Episode 20: Personal practice vs “State Religion”.

I have a really hard time explaining my spiritual practices, sometimes. Yes, I am Kemetic Orthodox, but I also bring a lot of other elements into my spiritual life. I try to honor and respect the spirits around me, in nature and otherwise; I have minor dealings with deities outside the Kemetic paradigm; I meditate and visualize frequently, and identify with spirit teachers and guides (I hate that term, it sounds so spooky but it’s not, really).

None of that is Kemetic Orthodox, and yet it is, because it is a part of how I build my personal relationship with the gods. I also observe the rituals of Senut and the daily w’ab rites, but that’s different. That’s separate from listening to spirit guides or talking to nature spirits. I have yet to come up with a satisfying metaphor to explain how I can be Kemetic and also comfortable with non-Kemetic practices, and have no conflict either way. I should really just point them in the direction of the Kemetic-Voudouisants I know. Or the Kemetic-Muslims. Or any of the excellent people I know who practice a syncretic spiritual path. I guess in some ways it’s like being Christian but incorporating meditation into your daily practices.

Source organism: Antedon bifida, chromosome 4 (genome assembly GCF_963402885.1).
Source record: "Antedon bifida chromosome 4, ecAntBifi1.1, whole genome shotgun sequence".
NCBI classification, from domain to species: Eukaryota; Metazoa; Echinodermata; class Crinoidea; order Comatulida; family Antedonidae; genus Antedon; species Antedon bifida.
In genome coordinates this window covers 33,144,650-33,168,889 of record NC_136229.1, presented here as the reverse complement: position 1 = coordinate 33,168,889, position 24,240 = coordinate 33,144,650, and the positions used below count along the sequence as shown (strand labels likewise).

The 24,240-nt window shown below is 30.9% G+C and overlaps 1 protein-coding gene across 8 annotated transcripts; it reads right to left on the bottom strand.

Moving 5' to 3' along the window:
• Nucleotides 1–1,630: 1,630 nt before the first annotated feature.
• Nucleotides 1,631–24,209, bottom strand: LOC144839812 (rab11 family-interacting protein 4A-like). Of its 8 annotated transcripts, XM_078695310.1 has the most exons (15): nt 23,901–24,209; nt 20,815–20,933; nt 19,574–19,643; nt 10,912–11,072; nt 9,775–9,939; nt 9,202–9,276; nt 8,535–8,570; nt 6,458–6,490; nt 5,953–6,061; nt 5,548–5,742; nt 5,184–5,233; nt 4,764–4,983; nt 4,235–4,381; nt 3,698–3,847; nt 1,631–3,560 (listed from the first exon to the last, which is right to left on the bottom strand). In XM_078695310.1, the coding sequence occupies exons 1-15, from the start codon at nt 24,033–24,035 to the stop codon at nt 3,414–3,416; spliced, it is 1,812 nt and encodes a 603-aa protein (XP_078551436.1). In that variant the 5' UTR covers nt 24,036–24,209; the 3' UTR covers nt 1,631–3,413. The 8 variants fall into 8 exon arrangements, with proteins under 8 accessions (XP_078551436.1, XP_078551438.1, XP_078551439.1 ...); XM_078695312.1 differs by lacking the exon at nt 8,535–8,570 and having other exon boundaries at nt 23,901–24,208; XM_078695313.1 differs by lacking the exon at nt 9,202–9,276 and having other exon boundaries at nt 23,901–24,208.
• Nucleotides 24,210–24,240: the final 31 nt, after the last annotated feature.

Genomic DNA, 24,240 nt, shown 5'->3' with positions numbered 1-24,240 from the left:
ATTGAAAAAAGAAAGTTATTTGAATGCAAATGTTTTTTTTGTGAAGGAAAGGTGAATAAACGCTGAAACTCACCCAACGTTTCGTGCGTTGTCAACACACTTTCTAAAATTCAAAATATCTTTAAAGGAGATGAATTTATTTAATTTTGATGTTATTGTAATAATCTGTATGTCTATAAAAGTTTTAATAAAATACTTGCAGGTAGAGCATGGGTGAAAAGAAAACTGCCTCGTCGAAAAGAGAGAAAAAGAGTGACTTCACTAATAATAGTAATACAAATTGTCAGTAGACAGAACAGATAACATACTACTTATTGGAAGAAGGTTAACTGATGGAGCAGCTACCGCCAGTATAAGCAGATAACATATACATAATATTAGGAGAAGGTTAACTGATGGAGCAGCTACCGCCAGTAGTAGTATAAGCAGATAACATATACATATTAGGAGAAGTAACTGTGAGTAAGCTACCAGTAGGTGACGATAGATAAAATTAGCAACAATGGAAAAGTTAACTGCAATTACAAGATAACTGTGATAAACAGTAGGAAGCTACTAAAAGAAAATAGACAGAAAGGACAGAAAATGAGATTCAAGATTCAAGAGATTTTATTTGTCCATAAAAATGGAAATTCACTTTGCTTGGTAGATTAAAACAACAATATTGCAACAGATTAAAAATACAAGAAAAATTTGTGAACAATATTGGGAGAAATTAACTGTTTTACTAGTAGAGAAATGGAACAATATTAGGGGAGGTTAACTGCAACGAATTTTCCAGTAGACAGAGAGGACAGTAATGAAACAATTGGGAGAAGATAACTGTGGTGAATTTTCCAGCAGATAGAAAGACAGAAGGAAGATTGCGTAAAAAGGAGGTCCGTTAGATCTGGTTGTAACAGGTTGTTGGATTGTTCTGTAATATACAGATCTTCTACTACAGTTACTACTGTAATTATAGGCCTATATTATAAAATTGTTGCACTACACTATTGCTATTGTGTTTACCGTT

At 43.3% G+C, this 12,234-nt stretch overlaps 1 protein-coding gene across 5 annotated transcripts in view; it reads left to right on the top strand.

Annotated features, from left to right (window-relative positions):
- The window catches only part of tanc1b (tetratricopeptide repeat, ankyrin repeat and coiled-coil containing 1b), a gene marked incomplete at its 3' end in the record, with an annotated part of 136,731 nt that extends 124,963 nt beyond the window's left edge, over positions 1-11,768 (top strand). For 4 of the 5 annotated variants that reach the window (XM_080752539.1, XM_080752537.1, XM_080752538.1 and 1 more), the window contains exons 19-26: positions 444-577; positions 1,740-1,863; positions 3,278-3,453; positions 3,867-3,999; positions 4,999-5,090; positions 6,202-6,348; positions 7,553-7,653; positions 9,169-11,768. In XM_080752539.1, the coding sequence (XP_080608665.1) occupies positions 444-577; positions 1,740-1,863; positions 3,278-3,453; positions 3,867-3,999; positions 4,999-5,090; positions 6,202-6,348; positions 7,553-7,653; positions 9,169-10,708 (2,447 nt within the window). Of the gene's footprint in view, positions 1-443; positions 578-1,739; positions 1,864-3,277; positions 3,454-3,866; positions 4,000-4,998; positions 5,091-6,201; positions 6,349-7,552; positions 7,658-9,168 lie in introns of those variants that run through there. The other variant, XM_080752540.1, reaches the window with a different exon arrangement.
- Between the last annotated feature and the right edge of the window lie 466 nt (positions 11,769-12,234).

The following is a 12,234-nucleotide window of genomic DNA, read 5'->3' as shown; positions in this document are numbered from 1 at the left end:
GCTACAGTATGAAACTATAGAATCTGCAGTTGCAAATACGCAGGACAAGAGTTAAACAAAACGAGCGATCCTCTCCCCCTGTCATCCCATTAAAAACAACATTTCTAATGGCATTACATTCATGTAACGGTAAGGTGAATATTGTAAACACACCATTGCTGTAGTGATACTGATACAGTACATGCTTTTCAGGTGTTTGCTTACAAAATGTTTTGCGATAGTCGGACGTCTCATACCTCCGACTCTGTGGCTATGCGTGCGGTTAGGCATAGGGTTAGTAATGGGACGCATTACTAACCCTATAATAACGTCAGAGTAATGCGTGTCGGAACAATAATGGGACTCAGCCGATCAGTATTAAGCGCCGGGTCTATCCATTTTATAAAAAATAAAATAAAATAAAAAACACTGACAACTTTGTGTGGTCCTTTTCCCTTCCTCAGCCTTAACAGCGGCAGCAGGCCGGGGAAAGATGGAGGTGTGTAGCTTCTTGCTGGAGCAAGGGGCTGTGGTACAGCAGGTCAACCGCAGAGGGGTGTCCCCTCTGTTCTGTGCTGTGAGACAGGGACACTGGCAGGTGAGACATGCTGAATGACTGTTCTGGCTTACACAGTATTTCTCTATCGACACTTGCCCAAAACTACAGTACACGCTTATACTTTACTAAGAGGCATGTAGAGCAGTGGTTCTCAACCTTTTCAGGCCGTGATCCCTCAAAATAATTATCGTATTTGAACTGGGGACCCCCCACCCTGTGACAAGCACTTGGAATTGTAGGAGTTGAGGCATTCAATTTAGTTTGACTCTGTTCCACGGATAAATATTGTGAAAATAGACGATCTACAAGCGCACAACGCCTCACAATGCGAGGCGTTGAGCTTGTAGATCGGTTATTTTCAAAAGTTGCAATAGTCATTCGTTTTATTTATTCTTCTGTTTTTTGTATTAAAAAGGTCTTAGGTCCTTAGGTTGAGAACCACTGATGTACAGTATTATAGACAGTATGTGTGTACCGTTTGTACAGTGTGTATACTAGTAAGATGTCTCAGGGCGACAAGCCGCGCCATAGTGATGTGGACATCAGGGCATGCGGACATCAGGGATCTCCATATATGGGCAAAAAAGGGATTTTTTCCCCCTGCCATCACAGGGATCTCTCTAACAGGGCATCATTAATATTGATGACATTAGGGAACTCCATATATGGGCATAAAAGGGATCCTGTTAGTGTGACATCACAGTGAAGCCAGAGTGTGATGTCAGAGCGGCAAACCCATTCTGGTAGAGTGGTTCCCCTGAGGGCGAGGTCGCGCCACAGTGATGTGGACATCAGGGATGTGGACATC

When it comes down to it, my religion isn’t about what I do so much as the relationship I have with my gods and why I do what I do. My ultimate goal as a Shemsu is to love my gods and live a just and balanced life. That’s what it comes down to. If using Tarot cards is a part of that, then so be it! But I find that such ideas are often dismissed as eclecticism, something I scoffed at too, at one time. I recently saw someone use the word ‘mystic’ to describe one who has a relationship with the Divine as a primary goal, and uses all religions as a tool to reach it. I like that concept but I hesitate to apply it to myself, partly because I pride myself on being reasonably grounded in spite of being spiritual.

Still, there is that divide between my religion, and the things I do that connect me with the Divine, but are not a part of that religion, and it’s hard to explain to people sometimes. It won’t stop me, though!

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